Elsewhere this week we saw return of the Sunday night drama but the cosiness was given an edge in the first episode of the BBC’s new show Hope Floats. The show is built around Alex Kingston’s Ellie who is let out of prison after a four year stretch and tries to help her no good husband pull-off one last job. However it is bungled and the pair are both arrested by the police, but in fact it’s not the police but one of Ellie’s mates as they have managed to double cross the broadly sketched Ray and get loads of money from him. They were going to go to Barbados, but because of the credit crunch the BBC wouldn’t let them, so they had to go to Scotland instead. This was because the fifth member of their team and overweight lass had had a heart attack while attempting to collect the new passports for the girls and was going round on the baggage terminal when they found her. So it was off to the cosy village of Hope Floats where Mrs. Meldrew runs a hotel and basically drinks the profits which is why I think the hotel was up for sale. But Kingston and chums bought the hotel and wanted to renovate it having a very happy night getting the ten residents of the town merry. The money then gets burnt and the group are stuck with a hotel and a live in-tenant in Mrs. Meldrew who has stayed on as the licensee. But this isn’t just Monarch of the Glen with stilettos. There is something sinister afoot involving a dead body under the pub and several of the backward locals are involved as well as Mrs Meldrew’s daughter played by Ronni Ancona. There’s also a murderous hitman hired by Ray to track down the girls, but seeing as there’s another seven episodes he’s going to take his sweet time doing it. I can see that the BBC are trying something new here with Sunday nights and I do applaud them with that. But at the same time there are so many plot-holes and too many characters. How these hapless girls managed to pull of such an elaborate double-cross remains a mystery because after the initial sting they become all quite whiny. Also why didn’t Mrs Meldrew’s money burn along with the girls’ when the pub went up in flames. The only other of the girls, apart from Ellie, who gets any screen time is Schoo (played by Early Doors’ Christine Bottomley who is clearly slumming it) who is pining after her no-good lover and making moves on the extremely young bar assistant Ronan. Meanwhile the very talented Sian Reeves has to fret in the background as ‘hands’ and the other girl doesn’t even get to do that. Basically a vehicle for the somewhat overrated Kingtson, Hope Floats isn’t giving me much hope that it will float around for much longer. I say bring back Kingdom.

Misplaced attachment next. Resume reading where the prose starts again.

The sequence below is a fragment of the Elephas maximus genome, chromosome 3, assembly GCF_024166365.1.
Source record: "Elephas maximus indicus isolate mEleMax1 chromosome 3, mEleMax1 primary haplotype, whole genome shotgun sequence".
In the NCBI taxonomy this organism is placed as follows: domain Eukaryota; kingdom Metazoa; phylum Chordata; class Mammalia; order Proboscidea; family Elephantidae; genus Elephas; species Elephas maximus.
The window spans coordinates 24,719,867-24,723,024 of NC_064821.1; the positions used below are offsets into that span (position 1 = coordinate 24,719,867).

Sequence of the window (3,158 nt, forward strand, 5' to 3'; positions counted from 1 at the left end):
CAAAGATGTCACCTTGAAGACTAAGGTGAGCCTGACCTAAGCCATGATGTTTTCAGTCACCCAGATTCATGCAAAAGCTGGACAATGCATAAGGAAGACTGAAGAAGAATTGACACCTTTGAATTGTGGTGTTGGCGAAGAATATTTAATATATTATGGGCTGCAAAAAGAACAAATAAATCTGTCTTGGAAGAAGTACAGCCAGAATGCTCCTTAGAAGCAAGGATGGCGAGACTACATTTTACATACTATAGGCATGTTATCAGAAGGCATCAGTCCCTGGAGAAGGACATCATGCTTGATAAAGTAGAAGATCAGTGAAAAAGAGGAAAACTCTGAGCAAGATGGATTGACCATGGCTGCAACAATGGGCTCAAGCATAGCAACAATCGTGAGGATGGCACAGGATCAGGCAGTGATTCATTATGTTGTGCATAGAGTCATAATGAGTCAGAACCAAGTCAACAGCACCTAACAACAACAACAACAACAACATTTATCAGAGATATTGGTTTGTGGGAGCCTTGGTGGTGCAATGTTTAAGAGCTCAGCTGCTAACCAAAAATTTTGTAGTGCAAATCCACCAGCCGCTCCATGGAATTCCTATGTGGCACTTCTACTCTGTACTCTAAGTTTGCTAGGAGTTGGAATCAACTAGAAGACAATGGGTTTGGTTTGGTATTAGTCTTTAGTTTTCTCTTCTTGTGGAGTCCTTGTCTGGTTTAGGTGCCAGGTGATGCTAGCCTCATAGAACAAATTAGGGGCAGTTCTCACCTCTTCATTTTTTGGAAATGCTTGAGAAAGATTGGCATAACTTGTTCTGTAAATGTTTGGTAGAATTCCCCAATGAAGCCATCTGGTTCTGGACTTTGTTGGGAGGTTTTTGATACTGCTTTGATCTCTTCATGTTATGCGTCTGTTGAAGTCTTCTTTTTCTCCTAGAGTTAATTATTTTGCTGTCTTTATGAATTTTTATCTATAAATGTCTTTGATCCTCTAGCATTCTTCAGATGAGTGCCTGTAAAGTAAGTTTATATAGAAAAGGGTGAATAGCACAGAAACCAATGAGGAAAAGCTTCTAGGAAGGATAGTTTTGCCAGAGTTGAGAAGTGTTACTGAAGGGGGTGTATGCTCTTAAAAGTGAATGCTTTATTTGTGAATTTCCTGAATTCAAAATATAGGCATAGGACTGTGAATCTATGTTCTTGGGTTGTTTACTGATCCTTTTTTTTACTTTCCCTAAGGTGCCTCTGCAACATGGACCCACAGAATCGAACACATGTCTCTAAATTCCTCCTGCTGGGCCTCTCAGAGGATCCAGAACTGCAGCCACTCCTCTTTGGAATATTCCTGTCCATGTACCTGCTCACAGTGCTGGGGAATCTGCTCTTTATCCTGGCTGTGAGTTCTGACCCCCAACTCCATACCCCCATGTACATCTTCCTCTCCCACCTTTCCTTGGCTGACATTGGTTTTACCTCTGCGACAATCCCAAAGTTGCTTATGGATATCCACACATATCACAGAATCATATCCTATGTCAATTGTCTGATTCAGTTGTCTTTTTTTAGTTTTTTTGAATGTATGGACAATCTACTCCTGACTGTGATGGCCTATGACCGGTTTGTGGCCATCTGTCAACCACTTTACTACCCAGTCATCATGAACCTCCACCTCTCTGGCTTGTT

And as luck would have it Kingdom also returned for a third series, but this time not focusing on any central mystery. We are given the idea that the Kingdom family mysteries are buried for ever as Simon Kingdom, brother of Stephen Fry’s Peter, is ACTUALLY dead now. If the one-dimensional locals of Hope Floats want to see how to do colourful Sunday night characters probably they need to have a look at Kingdom and its calibre of actor. We have Tony Slattery and John Thompson as locals, Celia Imrie as Peter’s secretary, Hermonie Norris as his sister and Peter Sallis as Imrie’s dad. In fact this week’s obligatory comedy storyline focused on Sallis’ refusal to let June Whitfield through his lock (nothing dirty about this at all). But it all ended good after he let her through once she and her son had saved his life. But there were two more serious storylines this week as an Iraq war solider wanted back in the force despite having lost a leg and an eye. While his live-in partner wanted to join another arm of the army. It turned out that these two people weren’t lovers but were connected by the girl’s partner who hadn’t survived the blast that had left the solider with one leg. The brilliance of the show is to not let it get too heavy, while at the same time focusing on the issues of war and grief. As I mentioned before the colourful characters provide the backdrop (although Hermione Norris is criminally underused only being on hand to be incredibly horny at points) and there’s also the Norfolk countryside to marvel at. Kingdom will never win any awards but it will never offend and as long as Fry and the gang want to participate I’m guessing it will run and run and run.